We stopped in Walls for lunch. The town min­is­ter kind­ly assist­ed us in find­ing the Regatta Club where they were hold­ing a cafe and craft show. Warm soup and ban­nock for lunch and huge pot of very hot tea. We watched the seals play in the voe while we ate and picked ups few presents at the craft show. 

As we went fur­ther south the weath­er cleared a bit. Our next stop was St Ninian’s Island to look for the ruins of a church. You can’t see any­thing that even vague­ly resem­bles a church from the Mainland side — not even with binoc­u­lars. But Beth insist­ed that there was a ruin out there so we crossed the tombo­lo to search for it. A tombo­lo is a path of sand that con­nects two bits of land and lies between two arms of the sea. The tombo­lo at St. Nianian’s is a semi-permanent fea­ture. Being impas­si­ble only in the win­ter when the rough and high seas wash the sand away. It returns in the spring. 

We did even­tu­al­ly find the ruins. Thought to call it a church is being gen­er­ous. It’s a tiny 12th cen­tu­ry chapel whose out­lines and a few tum­ble­down walls are indi­cat­ed by a hol­low in the hill­side. The site is impor­tant most­ly because of a trove of sil­ver objects found by the school­boy Douglas Coutts in 1958. (No we didn’t see them; they are in Edinburg. Though there are some copies of some of the pieces in the muse­um in Lerwick.)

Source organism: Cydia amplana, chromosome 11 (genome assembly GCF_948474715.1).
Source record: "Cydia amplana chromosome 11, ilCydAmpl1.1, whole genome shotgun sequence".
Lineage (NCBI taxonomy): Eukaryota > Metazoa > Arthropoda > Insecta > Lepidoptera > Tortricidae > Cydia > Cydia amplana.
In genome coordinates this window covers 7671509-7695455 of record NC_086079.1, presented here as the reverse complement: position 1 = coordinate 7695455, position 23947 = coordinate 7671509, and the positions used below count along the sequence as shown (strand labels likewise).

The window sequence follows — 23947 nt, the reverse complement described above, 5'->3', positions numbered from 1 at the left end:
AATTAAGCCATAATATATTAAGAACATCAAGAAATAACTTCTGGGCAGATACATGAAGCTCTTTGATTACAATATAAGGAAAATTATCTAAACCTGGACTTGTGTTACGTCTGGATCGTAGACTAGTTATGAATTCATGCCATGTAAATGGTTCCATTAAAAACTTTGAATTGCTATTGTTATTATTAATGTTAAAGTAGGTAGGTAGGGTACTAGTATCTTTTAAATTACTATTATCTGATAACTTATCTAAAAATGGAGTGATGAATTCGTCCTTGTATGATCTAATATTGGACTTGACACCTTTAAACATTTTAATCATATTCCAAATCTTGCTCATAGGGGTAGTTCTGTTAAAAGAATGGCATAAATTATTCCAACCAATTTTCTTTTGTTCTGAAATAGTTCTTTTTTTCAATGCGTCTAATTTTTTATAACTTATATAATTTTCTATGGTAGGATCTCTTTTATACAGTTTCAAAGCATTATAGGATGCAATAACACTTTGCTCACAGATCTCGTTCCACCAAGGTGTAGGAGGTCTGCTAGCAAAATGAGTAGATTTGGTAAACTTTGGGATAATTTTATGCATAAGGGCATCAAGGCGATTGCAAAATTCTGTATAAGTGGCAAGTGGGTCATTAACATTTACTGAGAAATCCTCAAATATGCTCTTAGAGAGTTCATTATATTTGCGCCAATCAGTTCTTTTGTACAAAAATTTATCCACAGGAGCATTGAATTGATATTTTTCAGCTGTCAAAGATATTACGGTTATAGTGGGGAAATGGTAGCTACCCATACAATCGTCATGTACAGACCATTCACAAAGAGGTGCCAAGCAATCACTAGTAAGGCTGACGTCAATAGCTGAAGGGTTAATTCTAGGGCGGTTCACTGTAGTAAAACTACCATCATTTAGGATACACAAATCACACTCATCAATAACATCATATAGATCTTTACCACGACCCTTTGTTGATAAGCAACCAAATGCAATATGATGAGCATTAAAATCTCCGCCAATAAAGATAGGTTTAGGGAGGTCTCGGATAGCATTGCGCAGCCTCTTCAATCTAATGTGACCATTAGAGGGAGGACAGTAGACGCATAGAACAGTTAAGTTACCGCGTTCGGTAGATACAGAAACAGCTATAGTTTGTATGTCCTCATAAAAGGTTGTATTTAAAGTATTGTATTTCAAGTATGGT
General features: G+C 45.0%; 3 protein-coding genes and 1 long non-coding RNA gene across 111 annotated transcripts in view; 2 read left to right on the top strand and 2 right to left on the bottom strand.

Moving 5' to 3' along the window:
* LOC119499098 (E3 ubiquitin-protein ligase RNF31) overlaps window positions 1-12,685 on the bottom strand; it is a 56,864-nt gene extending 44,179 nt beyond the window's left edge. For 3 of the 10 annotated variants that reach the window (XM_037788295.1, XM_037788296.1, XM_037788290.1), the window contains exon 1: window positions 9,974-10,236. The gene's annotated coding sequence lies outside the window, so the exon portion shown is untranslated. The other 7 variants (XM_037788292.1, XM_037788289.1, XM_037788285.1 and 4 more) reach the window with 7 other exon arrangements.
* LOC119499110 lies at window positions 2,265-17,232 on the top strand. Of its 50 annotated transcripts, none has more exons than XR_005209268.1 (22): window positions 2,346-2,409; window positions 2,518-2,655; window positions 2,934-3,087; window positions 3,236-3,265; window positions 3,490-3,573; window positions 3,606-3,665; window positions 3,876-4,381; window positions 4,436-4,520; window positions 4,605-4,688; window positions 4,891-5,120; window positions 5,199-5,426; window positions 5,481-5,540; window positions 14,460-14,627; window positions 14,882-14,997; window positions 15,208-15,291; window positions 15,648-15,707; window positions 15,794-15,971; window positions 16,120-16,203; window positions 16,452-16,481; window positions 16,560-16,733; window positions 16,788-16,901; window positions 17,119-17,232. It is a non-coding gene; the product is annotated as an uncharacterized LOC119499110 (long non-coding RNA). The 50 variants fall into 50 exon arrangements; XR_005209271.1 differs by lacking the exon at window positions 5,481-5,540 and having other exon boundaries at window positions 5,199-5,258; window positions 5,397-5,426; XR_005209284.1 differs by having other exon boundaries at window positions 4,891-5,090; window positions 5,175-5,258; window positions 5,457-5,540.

Knitting a Peerie Hap

Wednesday we start­ed the day with a class in mak­ing tra­di­tion­al Shetland haps (shawls) And here, for ref­er­ence, is a pic­ture of the peerie hap that is sup­posed to result when I get my lit­tle lace project sewn up. Not near­ly as impres­sive as this huge hap, on it’s stretch­ing board. And yarn bombers were about, here’s a lit­tle mes­sage that they added to the Shetland Sign on the Esplanade. 

Jamieson’s Mill

Later in the day we went back to Sandness in the west (by full-sized tour bus on one-lane roads) to vis­it the Jamieson’s mill where they spin and dye Shetland wool into yarn. They also do a bit of weav­ing. I made this lit­tle video of tweed weav­ing on a jacquard loom. 

Bressay Island and Garth’s Croft

Thursday we made the 10 minute cross­ing to the island of Bressay on a lit­tle fer­ry that car­ries maybe 15 cars. The park and ride on the Bressay side was full. Lots of peo­ple who live on Bressay work in Lerwick. On Bressay we toured Garth’s Croft the home of Chris Dyer and his flock of Shetland Sheep. He’s also got pigs, chick­ens, and hoop house for grow­ing fruit trees and ten­der veg­eta­bles that can’t stand the Shetland cli­mate. He’s also a mas­ter builder of dry stone walls. 

Then we had a light lunch at the com­mu­ni­ty cen­ter in the old grade school and vis­it­ed the stu­dio of RAM knitwear. I bought a love­ly cowl assist­ed by the moth­er of the designer. 

A Brewery and Some Vikings

In the after­noon we went to the Lerwick Brewery — per­haps the most north­ern brew­ery in the UK. And final­ly the MRI Maakers sup­per at the Town Hall where we looked at some nice stained glass win­dows and met Vikings. We also had some mut­ton, pota­to, and lentil soup. (I think that I will make it a “tried it once” thing.)